General Health & Wellness • Sep 27, 2011

Recognizing developmental delay

The first three years of a child’s life are an amazing time of development – and what happens during those years stays with the child for a lifetime. That’s why it’s so important to watch for signs of developmental delays, and to get help if you suspect problems. The sooner a delayed child gets early intervention, the better the outcome will be. So if you have concerns act early, act now!

Children develop at different rates, but most follow a general timeline (though preemies may be off schedule by a few weeks or months). If your child doesn’t seem to be meeting milestones within several weeks of the average, ask his pediatrician about it. It may be nothing, but if your child does have a delay, you’ll want to catch it early so you can get a diagnosis and begin treatment.

Developmental delay can have many different causes, such as genetic causes (like Down syndrome), or complications of pregnancy and birth (like prematurity or infections). Often, however, the specific cause is unknown. Some causes can be easily reversed if caught early enough, such as failure to thrive, hearing loss from chronic ear infections or lead poisoning.

If you think your child may be delayed, you should take them to their primary care provider, or to a developmental pediatrician or pediatric neurologist. You can also get help through your local school system. If your child seems to be losing milestones, in other words, starts to not be able to do things they could do in the past—you should have them seen right away. The sooner you get a diagnosis, the sooner you can begin connecting to resources and develop a medical plan if needed— the better your child’s progress will be.

The five major areas of development in a child are-

  • Gross motor skills, such as crawling and walking
  • Fine motor skills, such as stacking blocks or coloring
  • Language skills, including speech and comprehension
  • Thinking skills
  • Social interaction

Using input from the CDC and the American Academy of Pediatrics, the following is a rough timeline of milestones in the above areas. Remember, a child can stray from this timeline and still be within the range of normal, but it’s best to discuss any concerns with your pediatrician. The following list should only be used as an adjunct to developmental assessment done regularly at your pediatrician’s office during the well child visits. 

 Timeline of Childhood Milestones

2 Months Begins to smiles at the sound of your voiceTurns head towards sound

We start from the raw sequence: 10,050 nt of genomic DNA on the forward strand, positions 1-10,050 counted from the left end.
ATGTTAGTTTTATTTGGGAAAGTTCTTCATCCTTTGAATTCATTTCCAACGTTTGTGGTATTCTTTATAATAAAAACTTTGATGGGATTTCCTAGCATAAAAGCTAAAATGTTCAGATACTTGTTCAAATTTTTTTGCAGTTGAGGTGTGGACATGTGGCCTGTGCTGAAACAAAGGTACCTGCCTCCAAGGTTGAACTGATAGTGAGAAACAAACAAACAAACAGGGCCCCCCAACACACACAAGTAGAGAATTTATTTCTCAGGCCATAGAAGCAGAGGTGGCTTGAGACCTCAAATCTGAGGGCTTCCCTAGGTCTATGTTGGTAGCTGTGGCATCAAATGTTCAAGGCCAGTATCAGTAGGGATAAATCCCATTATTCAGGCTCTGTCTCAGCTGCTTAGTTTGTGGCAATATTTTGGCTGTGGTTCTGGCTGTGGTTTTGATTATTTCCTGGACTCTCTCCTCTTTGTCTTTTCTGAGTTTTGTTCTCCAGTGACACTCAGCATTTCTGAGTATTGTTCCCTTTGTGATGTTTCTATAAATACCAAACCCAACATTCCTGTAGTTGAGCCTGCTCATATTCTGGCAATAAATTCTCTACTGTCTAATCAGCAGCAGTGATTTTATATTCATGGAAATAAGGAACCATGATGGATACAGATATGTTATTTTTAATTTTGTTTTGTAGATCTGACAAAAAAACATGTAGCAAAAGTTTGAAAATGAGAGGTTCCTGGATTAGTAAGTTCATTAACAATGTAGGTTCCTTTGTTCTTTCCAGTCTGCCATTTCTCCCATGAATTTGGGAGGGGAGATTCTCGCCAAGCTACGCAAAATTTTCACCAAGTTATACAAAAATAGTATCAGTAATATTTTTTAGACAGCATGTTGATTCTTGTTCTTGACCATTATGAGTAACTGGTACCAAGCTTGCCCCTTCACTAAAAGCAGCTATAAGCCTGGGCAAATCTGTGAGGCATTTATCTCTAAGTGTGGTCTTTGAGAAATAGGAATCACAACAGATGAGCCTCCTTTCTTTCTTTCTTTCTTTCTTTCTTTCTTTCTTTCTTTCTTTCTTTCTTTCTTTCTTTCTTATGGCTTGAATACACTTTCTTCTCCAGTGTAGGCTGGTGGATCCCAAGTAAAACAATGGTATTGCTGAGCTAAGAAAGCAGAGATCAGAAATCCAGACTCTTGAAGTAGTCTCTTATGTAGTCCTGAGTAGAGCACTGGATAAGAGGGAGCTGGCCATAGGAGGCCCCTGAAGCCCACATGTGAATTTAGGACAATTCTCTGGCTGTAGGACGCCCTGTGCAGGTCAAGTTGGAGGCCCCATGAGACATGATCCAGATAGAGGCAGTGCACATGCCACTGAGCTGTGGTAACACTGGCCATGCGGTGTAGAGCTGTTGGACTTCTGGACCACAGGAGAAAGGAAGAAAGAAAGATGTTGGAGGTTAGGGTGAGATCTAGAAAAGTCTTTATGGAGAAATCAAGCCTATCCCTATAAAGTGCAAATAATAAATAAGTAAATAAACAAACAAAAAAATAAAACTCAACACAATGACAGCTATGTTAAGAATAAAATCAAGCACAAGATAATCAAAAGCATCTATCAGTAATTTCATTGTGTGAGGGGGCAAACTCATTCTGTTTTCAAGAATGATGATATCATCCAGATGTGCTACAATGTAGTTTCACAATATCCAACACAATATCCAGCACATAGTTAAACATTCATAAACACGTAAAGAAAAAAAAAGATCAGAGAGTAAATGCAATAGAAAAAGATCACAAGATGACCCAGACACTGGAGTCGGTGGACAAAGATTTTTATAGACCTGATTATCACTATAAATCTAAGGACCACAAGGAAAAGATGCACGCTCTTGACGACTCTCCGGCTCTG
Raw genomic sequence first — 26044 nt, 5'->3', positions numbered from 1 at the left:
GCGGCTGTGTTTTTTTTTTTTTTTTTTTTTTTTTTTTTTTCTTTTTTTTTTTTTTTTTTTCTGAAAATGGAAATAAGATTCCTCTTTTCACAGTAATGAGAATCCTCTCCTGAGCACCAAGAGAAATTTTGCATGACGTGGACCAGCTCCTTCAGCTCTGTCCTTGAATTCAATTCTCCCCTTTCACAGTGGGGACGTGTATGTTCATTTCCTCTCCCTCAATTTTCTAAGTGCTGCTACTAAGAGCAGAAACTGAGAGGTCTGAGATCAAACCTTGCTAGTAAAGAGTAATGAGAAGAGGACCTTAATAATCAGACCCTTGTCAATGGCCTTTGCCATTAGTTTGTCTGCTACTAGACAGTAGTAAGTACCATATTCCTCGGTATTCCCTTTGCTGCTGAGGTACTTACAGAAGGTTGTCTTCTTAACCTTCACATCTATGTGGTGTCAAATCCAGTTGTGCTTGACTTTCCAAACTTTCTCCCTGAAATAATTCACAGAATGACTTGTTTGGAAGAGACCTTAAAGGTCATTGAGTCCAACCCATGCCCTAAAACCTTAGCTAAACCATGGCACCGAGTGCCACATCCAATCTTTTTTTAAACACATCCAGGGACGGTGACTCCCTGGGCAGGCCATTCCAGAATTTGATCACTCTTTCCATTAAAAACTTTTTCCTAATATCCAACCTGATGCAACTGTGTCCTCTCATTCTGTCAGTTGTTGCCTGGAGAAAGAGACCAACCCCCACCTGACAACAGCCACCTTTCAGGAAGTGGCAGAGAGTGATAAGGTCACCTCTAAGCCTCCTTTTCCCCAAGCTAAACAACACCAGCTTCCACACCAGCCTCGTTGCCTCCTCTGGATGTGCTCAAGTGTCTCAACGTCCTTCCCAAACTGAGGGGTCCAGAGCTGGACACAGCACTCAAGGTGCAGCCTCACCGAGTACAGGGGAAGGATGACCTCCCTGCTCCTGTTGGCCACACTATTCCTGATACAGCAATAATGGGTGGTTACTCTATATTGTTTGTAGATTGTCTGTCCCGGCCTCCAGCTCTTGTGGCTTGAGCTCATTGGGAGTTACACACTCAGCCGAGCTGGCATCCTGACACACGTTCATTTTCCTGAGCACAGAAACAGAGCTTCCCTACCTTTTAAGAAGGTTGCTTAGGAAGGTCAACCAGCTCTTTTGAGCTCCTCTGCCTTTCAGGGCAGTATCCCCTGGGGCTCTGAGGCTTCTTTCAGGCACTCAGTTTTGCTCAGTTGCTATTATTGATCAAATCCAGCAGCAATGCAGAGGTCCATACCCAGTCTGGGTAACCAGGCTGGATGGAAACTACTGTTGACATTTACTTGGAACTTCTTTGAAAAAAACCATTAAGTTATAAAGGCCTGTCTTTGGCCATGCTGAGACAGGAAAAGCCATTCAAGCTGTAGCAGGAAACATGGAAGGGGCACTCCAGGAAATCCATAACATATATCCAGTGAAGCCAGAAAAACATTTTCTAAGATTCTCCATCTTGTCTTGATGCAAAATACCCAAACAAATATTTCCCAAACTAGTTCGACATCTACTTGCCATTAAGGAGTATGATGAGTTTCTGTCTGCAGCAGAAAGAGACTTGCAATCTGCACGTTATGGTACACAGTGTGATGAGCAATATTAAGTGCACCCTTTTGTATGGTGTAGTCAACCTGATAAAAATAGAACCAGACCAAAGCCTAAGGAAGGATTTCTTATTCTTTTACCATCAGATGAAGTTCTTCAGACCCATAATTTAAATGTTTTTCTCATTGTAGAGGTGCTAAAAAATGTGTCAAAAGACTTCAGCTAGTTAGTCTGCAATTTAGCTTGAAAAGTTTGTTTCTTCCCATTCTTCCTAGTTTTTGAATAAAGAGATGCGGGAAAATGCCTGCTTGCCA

3 Months Raises head and chest when lying on stomach
Grasps objects
Smiles at other people
4 Months Smiles spontaneously, especially at peopleBegins to babble

Holds head steady, Reaches for toy with one hand

6 Months Knows familiar faces, likes to look at self in mirrorResponds to sounds by making sounds

Rolls from back to stomach and stomach to back
Starts to move objects from hand to hand

7 Months Responds to own name
Finds partially hidden objects
9 Months Beginning of ‘stranger anxiety’, understands ‘no’Sits without support
Stands holding on, Crawls
12 Months Walks with or without support
Says single words like “mama” or “dada”
Enjoys imitating people
18 Months Walks independently
Drinks from a cup
Says at least 15 words
2 Years Runs
Speaks in two-word sentences
Follows simple instructions
Begins make-believe play
3 Years Climbs well
Speaks in multiword sentences
Sorts objects by shape and colorRides a tricycle
4 Years Gets along with people outside the familySings from a song or poem from memory
Draws circles and squares

Hops and stands on one foot up to 2 sec

5 Years Gender identity, Tells name and address
Jumps, hops, and skips
Gets dressed
Counts 10 or more objectsUses a fork and spoon, copies a triangle

 Ask your school system for an evaluation of your child, even if your child is a baby, toddler or preschooler. They are required to provide it at no cost to you. The purpose of an evaluation is to find out why your child is not meeting her developmental milestones or not doing well in school. A team of professionals will work with you to evaluate your child. If they do not find a problem, you can ask the school system to pay for an Independent Educational Evaluation (IEE). There are strict rules about this, so not everybody is approved. You can also have your child tested again privately, and pay for it yourself. But check with your school district first to make sure they will accept the private test results. By law, the school system must consider the results of the second evaluation when deciding if your child can get special services

As a general rule, trust your instincts. If something seems odd or wrong to you about the way your baby moves or interacts, ask about it. After all, you know your child best.

Here are some additional resources regarding developmental delay in children:


  1. As a mother of triplets, I had what I call “age matched controls”. When my pediatrician told me I was “over-reacting”, I thought he knew what he was talking about. That child is autistic. We could have started intervention so much earlier if I had pushed.
    I recognized a problem at 18 mos. Intervention didn’t start untill well after age 2. I’m still angry. (Note that I changed pediatricians.) He’s 17 and doing well.
    Great article. Points out lots of stuff I wish I had known.

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